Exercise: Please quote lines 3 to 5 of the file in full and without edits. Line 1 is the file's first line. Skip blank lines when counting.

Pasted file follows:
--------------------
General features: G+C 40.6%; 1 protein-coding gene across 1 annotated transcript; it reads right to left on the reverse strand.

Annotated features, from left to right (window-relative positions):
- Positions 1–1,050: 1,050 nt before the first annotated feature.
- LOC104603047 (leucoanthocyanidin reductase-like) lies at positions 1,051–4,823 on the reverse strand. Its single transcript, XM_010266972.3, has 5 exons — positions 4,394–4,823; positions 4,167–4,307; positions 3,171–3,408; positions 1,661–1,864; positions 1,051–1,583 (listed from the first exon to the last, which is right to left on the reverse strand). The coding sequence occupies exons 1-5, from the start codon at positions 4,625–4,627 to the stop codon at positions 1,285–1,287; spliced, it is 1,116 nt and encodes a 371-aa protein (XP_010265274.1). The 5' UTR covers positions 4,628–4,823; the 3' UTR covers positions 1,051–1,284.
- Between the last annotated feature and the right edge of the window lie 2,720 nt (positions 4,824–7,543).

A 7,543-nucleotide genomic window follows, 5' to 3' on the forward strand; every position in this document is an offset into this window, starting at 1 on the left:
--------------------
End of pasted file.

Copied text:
- Positions 1–1,050: 1,050 nt before the first annotated feature.
- LOC104603047 (leucoanthocyanidin reductase-like) lies at positions 1,051–4,823 on the reverse strand. Its single transcript, XM_010266972.3, has 5 exons — positions 4,394–4,823; positions 4,167–4,307; positions 3,171–3,408; positions 1,661–1,864; positions 1,051–1,583 (listed from the first exon to the last, which is right to left on the reverse strand). The coding sequence occupies exons 1-5, from the start codon at positions 4,625–4,627 to the stop codon at positions 1,285–1,287; spliced, it is 1,116 nt and encodes a 371-aa protein (XP_010265274.1). The 5' UTR covers positions 4,628–4,823; the 3' UTR covers positions 1,051–1,284.
- Between the last annotated feature and the right edge of the window lie 2,720 nt (positions 4,824–7,543).